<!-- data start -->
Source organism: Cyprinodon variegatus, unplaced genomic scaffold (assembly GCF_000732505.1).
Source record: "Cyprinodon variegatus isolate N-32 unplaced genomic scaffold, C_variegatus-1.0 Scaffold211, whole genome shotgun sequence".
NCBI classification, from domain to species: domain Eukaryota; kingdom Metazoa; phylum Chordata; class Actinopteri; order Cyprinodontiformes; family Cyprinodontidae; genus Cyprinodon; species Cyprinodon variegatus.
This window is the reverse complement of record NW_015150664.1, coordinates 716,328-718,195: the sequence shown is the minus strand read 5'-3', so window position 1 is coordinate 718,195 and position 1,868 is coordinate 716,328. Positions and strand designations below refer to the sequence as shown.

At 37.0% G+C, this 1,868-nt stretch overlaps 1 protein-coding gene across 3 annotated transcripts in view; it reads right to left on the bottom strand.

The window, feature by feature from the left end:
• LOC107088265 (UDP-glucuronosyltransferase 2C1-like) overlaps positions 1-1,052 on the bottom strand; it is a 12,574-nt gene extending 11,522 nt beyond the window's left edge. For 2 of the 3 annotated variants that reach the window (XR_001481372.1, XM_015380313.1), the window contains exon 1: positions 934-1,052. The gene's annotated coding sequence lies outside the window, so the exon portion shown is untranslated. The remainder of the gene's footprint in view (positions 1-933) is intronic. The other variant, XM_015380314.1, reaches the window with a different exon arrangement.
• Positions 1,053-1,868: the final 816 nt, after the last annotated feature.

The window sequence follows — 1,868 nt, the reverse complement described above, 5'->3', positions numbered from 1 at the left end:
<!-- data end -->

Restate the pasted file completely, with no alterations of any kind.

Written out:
Source organism: Cyprinodon variegatus, unplaced genomic scaffold (assembly GCF_000732505.1).
Source record: "Cyprinodon variegatus isolate N-32 unplaced genomic scaffold, C_variegatus-1.0 Scaffold211, whole genome shotgun sequence".
NCBI classification, from domain to species: domain Eukaryota; kingdom Metazoa; phylum Chordata; class Actinopteri; order Cyprinodontiformes; family Cyprinodontidae; genus Cyprinodon; species Cyprinodon variegatus.
This window is the reverse complement of record NW_015150664.1, coordinates 716,328-718,195: the sequence shown is the minus strand read 5'-3', so window position 1 is coordinate 718,195 and position 1,868 is coordinate 716,328. Positions and strand designations below refer to the sequence as shown.

At 37.0% G+C, this 1,868-nt stretch overlaps 1 protein-coding gene across 3 annotated transcripts in view; it reads right to left on the bottom strand.

The window, feature by feature from the left end:
• LOC107088265 (UDP-glucuronosyltransferase 2C1-like) overlaps positions 1-1,052 on the bottom strand; it is a 12,574-nt gene extending 11,522 nt beyond the window's left edge. For 2 of the 3 annotated variants that reach the window (XR_001481372.1, XM_015380313.1), the window contains exon 1: positions 934-1,052. The gene's annotated coding sequence lies outside the window, so the exon portion shown is untranslated. The remainder of the gene's footprint in view (positions 1-933) is intronic. The other variant, XM_015380314.1, reaches the window with a different exon arrangement.
• Positions 1,053-1,868: the final 816 nt, after the last annotated feature.

The window sequence follows — 1,868 nt, the reverse complement described above, 5'->3', positions numbered from 1 at the left end: